Zofia's Kitchen specializes in both traditional and creative versions of the Polish comfort food.
“I have a runaway hit on my hands!” chef Ed Hardy exclaimed soon after the December opening of Zofia’s Kitchen, a fast-casual restaurant specializing in both traditional and experimental variations on the Polish dumplings known as pierogies.
On a busy day, the Ballston Quarter eatery (housed in the former Cucina al Volo space) turns out 3,000 of them, and Hardy has had to staff up. “Pierogies are a humble, warming comfort food and underrepresented in the D.C. area,” he says. “We were in the right place at the right time.”
Hardy is from Richmond. He fesses up to having known little about pierogies until Arlington-based tech entrepreneur Nate Reynolds, a Chicago native, asked him to make them for a barbecue he was hosting. At that point, Hardy had recently been laid off from his instructor job at Cookology in Ballston and welcomed the challenge. The pierogies were a hit, and a restaurant concept—a 50-50 partnership between Hardy and Reynolds—was born.
Zofia’s began operating as a ghost kitchen out of the Cookology space in September, then moved to its permanent brick-and mortar location shortly before its official opening on Dec. 11. Dumplings come eight to an order ($11.99 – $13.99) and are stuffed with a variety of fillings, with options such as loaded baked potato (mashed potatoes, chives, cheddar, bacon); sauerkraut and bratwurst; braised beef brisket; house-cured pastrami with provolone; mushroom and herb; “everything bagel” with scallion cream cheese and lox; whitefish and apple; and Maryland crab Rangoon. Accompanying sauces include horseradish sour cream; lemon-and-dill sour cream; mustard cream; and bacon-onion butter.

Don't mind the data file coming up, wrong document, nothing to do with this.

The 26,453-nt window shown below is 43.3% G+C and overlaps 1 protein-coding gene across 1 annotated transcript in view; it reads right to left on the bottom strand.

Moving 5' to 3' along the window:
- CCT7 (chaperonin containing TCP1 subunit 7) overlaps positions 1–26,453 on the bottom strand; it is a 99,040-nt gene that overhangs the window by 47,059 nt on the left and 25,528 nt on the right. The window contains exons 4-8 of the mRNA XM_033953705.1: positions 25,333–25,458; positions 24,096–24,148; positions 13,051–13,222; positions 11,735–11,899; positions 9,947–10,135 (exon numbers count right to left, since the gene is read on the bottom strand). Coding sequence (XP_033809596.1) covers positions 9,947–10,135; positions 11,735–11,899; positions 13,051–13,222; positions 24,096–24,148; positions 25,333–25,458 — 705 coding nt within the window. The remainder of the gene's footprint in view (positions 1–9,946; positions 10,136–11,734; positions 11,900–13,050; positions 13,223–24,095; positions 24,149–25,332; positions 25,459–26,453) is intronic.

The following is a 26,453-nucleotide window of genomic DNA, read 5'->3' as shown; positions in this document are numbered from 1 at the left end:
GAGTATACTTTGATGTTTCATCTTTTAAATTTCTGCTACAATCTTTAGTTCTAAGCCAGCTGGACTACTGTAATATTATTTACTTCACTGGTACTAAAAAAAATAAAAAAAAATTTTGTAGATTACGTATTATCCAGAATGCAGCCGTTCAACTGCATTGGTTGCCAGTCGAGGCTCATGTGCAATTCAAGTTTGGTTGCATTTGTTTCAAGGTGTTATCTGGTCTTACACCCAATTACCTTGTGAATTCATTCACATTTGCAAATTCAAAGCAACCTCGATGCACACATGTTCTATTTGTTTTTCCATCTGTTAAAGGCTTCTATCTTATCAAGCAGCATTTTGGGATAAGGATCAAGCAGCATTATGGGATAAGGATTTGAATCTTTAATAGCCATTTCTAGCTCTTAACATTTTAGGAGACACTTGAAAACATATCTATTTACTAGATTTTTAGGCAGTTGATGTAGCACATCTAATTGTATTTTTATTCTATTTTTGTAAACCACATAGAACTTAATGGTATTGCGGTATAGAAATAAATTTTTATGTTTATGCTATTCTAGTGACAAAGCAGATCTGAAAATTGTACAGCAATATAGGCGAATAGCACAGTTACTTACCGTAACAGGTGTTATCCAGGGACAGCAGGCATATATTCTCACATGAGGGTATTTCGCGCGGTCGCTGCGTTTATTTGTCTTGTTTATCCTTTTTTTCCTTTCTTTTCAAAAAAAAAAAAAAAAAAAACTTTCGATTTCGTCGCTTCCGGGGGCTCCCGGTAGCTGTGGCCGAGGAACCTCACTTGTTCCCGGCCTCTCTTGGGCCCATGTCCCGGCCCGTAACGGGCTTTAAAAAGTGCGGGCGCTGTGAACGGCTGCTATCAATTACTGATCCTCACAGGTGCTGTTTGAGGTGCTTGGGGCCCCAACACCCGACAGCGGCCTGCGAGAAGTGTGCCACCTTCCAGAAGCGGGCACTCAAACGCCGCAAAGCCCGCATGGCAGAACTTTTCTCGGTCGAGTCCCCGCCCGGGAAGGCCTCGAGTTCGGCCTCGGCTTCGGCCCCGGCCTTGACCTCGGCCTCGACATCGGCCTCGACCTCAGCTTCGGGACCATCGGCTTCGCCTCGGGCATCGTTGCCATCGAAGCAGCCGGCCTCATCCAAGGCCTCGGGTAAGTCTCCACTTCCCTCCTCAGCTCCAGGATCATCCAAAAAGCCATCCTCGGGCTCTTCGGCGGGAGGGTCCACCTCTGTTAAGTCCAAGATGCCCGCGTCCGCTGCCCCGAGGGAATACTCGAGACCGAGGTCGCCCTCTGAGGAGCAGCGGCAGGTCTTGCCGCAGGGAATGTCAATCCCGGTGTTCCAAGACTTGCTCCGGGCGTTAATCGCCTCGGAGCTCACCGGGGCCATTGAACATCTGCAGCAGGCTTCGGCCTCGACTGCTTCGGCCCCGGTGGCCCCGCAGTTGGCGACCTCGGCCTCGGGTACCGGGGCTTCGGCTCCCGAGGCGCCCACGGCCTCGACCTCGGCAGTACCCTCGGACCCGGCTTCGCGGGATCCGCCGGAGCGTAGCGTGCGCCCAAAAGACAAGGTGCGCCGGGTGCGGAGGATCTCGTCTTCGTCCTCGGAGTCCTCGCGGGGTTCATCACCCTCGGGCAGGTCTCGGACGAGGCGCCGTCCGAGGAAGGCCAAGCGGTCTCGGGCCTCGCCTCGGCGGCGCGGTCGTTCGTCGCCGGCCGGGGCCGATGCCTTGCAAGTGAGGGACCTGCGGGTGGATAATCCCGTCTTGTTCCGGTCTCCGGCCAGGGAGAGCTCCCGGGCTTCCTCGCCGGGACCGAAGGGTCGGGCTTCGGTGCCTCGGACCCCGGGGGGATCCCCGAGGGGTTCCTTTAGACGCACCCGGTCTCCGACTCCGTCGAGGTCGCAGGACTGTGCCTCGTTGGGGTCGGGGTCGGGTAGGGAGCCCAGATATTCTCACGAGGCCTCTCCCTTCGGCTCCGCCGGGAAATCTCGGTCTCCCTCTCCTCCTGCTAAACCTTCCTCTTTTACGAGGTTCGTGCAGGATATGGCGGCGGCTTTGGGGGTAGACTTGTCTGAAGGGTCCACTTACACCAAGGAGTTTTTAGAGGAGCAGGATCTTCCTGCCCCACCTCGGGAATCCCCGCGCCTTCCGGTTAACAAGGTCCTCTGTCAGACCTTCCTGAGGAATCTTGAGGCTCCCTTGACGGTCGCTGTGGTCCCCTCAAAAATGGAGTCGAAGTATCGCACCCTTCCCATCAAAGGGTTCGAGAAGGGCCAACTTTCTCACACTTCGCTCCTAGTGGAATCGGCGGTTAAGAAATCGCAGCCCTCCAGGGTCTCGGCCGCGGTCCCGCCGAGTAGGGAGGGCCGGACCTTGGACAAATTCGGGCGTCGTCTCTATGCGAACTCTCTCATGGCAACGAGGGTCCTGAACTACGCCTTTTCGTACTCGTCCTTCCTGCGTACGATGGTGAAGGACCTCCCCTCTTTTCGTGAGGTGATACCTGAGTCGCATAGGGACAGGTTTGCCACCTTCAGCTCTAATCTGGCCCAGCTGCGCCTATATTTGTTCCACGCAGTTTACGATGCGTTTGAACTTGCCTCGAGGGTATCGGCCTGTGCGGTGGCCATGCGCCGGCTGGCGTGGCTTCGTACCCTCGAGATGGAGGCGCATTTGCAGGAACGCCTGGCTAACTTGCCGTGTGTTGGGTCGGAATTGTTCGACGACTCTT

Hardy’s menu also includes a few sandwiches, soups, salads and side dishes—get the doughnut-shaped potato latke!—but pierogies are the main attraction.
The chef says he’s mindful of cultural appropriation and is treading carefully. “My cuisine is Southern, but I was exposed to Jewish diaspora cooking in New York City. I’m not Polish or Jewish, but I was a history major [at the University of Virginia]. I feel like I can be a student of it, do justice to it and introduce it to other people.”
Then again, he and Reynolds weren’t beyond a bit of marketing. They picked the name “Zofia” (which they thought sounded vaguely grandmotherly) from a list of Polish monikers while sharing a bottle of potato vodka.
Zofia’s pierogies are also available uncooked and frozen in packs of eight, or in larger quantities, by request. //4238 Wilson Blvd., Arlington (Ballston Quarter Market)